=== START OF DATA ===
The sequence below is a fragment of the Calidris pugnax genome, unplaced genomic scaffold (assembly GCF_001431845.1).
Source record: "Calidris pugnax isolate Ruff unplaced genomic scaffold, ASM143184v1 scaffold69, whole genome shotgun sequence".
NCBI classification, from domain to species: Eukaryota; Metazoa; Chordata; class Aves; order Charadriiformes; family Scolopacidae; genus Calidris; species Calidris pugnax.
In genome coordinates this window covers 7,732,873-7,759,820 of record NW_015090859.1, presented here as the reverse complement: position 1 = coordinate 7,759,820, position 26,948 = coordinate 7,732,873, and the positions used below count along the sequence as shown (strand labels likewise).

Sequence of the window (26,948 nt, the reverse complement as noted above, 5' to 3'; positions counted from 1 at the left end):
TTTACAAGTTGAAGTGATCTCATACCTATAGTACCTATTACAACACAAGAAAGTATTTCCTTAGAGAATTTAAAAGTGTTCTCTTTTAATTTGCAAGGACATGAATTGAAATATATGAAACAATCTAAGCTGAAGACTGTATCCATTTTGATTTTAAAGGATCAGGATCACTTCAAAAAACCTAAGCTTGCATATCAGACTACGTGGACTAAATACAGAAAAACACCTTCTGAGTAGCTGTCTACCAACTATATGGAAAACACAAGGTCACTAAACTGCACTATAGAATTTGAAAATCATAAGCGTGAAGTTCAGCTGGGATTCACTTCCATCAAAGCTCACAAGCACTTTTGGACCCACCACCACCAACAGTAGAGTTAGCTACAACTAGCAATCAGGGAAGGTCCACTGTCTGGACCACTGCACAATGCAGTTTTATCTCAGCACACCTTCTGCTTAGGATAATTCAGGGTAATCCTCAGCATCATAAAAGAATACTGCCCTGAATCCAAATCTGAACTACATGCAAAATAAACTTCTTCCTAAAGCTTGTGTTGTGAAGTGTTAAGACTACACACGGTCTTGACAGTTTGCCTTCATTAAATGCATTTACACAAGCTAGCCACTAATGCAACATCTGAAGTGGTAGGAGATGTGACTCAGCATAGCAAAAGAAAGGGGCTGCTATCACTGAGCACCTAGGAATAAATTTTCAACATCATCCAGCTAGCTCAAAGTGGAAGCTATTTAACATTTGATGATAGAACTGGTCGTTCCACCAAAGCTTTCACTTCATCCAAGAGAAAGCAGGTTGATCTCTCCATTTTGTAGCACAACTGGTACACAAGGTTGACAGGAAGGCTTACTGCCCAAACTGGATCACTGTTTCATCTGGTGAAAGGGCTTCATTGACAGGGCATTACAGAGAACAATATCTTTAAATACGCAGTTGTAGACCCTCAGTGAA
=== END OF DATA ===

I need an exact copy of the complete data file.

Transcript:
The sequence below is a fragment of the Calidris pugnax genome, unplaced genomic scaffold (assembly GCF_001431845.1).
Source record: "Calidris pugnax isolate Ruff unplaced genomic scaffold, ASM143184v1 scaffold69, whole genome shotgun sequence".
NCBI classification, from domain to species: Eukaryota; Metazoa; Chordata; class Aves; order Charadriiformes; family Scolopacidae; genus Calidris; species Calidris pugnax.
In genome coordinates this window covers 7,732,873-7,759,820 of record NW_015090859.1, presented here as the reverse complement: position 1 = coordinate 7,759,820, position 26,948 = coordinate 7,732,873, and the positions used below count along the sequence as shown (strand labels likewise).

Sequence of the window (26,948 nt, the reverse complement as noted above, 5' to 3'; positions counted from 1 at the left end):
TTTACAAGTTGAAGTGATCTCATACCTATAGTACCTATTACAACACAAGAAAGTATTTCCTTAGAGAATTTAAAAGTGTTCTCTTTTAATTTGCAAGGACATGAATTGAAATATATGAAACAATCTAAGCTGAAGACTGTATCCATTTTGATTTTAAAGGATCAGGATCACTTCAAAAAACCTAAGCTTGCATATCAGACTACGTGGACTAAATACAGAAAAACACCTTCTGAGTAGCTGTCTACCAACTATATGGAAAACACAAGGTCACTAAACTGCACTATAGAATTTGAAAATCATAAGCGTGAAGTTCAGCTGGGATTCACTTCCATCAAAGCTCACAAGCACTTTTGGACCCACCACCACCAACAGTAGAGTTAGCTACAACTAGCAATCAGGGAAGGTCCACTGTCTGGACCACTGCACAATGCAGTTTTATCTCAGCACACCTTCTGCTTAGGATAATTCAGGGTAATCCTCAGCATCATAAAAGAATACTGCCCTGAATCCAAATCTGAACTACATGCAAAATAAACTTCTTCCTAAAGCTTGTGTTGTGAAGTGTTAAGACTACACACGGTCTTGACAGTTTGCCTTCATTAAATGCATTTACACAAGCTAGCCACTAATGCAACATCTGAAGTGGTAGGAGATGTGACTCAGCATAGCAAAAGAAAGGGGCTGCTATCACTGAGCACCTAGGAATAAATTTTCAACATCATCCAGCTAGCTCAAAGTGGAAGCTATTTAACATTTGATGATAGAACTGGTCGTTCCACCAAAGCTTTCACTTCATCCAAGAGAAAGCAGGTTGATCTCTCCATTTTGTAGCACAACTGGTACACAAGGTTGACAGGAAGGCTTACTGCCCAAACTGGATCACTGTTTCATCTGGTGAAAGGGCTTCATTGACAGGGCATTACAGAGAACAATATCTTTAAATACGCAGTTGTAGACCCTCAGTGAA